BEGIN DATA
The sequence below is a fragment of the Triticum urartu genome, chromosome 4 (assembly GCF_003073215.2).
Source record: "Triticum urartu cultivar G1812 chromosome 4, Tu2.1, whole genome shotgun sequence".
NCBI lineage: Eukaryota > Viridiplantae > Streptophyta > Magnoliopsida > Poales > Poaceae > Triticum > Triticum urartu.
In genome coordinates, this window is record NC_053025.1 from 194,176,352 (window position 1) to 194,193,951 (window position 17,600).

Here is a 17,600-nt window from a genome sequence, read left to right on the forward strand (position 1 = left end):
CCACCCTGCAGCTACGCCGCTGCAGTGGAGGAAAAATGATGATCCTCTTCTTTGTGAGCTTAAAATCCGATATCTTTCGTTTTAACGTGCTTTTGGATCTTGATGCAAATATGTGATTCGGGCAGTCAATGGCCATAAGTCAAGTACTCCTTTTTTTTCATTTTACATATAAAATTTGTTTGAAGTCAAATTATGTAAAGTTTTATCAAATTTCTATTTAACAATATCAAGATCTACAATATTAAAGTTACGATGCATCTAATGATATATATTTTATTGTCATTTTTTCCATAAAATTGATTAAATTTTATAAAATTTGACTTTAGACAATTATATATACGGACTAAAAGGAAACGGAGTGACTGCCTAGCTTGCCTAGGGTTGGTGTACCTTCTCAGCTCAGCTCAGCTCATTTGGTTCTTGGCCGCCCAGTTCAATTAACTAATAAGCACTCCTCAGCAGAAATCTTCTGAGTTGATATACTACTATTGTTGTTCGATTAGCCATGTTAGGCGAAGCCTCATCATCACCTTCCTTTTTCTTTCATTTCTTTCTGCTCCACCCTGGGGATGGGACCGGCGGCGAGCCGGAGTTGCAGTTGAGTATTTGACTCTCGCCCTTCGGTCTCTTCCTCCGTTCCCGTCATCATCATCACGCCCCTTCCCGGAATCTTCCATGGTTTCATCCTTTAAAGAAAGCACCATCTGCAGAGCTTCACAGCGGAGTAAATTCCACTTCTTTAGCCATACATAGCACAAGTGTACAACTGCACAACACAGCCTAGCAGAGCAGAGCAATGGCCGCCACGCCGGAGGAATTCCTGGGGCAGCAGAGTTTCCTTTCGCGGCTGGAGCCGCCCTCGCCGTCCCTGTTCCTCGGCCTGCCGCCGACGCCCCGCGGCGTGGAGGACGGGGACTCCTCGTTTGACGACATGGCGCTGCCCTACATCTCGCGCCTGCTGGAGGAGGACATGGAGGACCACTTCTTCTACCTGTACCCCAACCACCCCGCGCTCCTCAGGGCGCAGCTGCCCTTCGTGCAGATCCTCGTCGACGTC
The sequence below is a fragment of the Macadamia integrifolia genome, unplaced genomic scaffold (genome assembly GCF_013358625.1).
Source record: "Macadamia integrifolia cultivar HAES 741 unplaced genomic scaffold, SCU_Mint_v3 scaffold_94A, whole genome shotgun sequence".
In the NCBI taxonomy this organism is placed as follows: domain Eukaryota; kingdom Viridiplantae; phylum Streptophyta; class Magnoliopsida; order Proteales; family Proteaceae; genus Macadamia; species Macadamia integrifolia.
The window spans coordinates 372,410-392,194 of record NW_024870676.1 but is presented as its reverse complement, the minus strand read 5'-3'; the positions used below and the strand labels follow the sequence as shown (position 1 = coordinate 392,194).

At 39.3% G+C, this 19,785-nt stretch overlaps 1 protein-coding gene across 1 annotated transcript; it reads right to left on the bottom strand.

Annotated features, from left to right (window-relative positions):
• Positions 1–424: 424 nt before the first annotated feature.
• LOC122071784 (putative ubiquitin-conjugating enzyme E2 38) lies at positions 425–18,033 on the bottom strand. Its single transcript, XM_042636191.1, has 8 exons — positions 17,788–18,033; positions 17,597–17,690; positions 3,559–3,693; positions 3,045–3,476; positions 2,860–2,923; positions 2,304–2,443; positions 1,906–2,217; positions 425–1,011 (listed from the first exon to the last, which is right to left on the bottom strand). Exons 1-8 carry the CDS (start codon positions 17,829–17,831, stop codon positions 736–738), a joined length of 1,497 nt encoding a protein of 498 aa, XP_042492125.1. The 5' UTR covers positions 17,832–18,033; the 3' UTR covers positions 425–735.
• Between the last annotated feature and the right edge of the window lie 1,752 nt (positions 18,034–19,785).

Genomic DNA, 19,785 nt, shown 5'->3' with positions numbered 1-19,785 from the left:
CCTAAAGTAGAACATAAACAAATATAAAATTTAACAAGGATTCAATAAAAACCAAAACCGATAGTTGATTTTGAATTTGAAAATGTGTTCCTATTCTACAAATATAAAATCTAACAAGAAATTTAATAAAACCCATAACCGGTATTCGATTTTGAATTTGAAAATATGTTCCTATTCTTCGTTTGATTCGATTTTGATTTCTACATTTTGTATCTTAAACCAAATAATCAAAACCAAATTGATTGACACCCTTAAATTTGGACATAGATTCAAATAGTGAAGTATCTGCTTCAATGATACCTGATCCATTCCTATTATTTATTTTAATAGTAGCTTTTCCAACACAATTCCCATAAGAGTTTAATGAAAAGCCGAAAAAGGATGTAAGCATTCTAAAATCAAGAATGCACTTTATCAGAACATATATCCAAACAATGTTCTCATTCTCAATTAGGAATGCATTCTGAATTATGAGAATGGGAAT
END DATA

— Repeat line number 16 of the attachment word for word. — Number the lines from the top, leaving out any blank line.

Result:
Genomic DNA, 19,785 nt, shown 5'->3' with positions numbered 1-19,785 from the left: